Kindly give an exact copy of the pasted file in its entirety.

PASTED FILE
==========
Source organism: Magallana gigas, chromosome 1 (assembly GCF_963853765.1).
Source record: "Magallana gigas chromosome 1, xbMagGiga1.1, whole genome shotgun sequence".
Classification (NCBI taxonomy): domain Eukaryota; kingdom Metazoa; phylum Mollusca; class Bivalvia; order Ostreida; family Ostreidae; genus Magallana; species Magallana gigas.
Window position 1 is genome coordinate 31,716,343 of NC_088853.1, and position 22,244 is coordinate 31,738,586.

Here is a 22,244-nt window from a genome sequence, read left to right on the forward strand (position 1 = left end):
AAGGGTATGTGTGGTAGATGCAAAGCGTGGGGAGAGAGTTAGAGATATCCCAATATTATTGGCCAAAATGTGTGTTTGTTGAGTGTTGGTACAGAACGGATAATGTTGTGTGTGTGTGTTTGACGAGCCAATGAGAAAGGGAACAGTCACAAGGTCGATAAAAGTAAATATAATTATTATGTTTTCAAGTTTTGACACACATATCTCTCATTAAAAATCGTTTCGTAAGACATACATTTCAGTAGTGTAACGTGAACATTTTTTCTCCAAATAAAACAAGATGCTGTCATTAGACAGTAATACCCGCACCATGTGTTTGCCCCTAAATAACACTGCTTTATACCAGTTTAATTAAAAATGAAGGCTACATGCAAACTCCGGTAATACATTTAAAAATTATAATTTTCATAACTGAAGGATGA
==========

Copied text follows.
Source organism: Magallana gigas, chromosome 1 (assembly GCF_963853765.1).
Source record: "Magallana gigas chromosome 1, xbMagGiga1.1, whole genome shotgun sequence".
Classification (NCBI taxonomy): domain Eukaryota; kingdom Metazoa; phylum Mollusca; class Bivalvia; order Ostreida; family Ostreidae; genus Magallana; species Magallana gigas.
Window position 1 is genome coordinate 31,716,343 of NC_088853.1, and position 22,244 is coordinate 31,738,586.

Here is a 22,244-nt window from a genome sequence, read left to right on the forward strand (position 1 = left end):
AAGGGTATGTGTGGTAGATGCAAAGCGTGGGGAGAGAGTTAGAGATATCCCAATATTATTGGCCAAAATGTGTGTTTGTTGAGTGTTGGTACAGAACGGATAATGTTGTGTGTGTGTGTTTGACGAGCCAATGAGAAAGGGAACAGTCACAAGGTCGATAAAAGTAAATATAATTATTATGTTTTCAAGTTTTGACACACATATCTCTCATTAAAAATCGTTTCGTAAGACATACATTTCAGTAGTGTAACGTGAACATTTTTTCTCCAAATAAAACAAGATGCTGTCATTAGACAGTAATACCCGCACCATGTGTTTGCCCCTAAATAACACTGCTTTATACCAGTTTAATTAAAAATGAAGGCTACATGCAAACTCCGGTAATACATTTAAAAATTATAATTTTCATAACTGAAGGATGA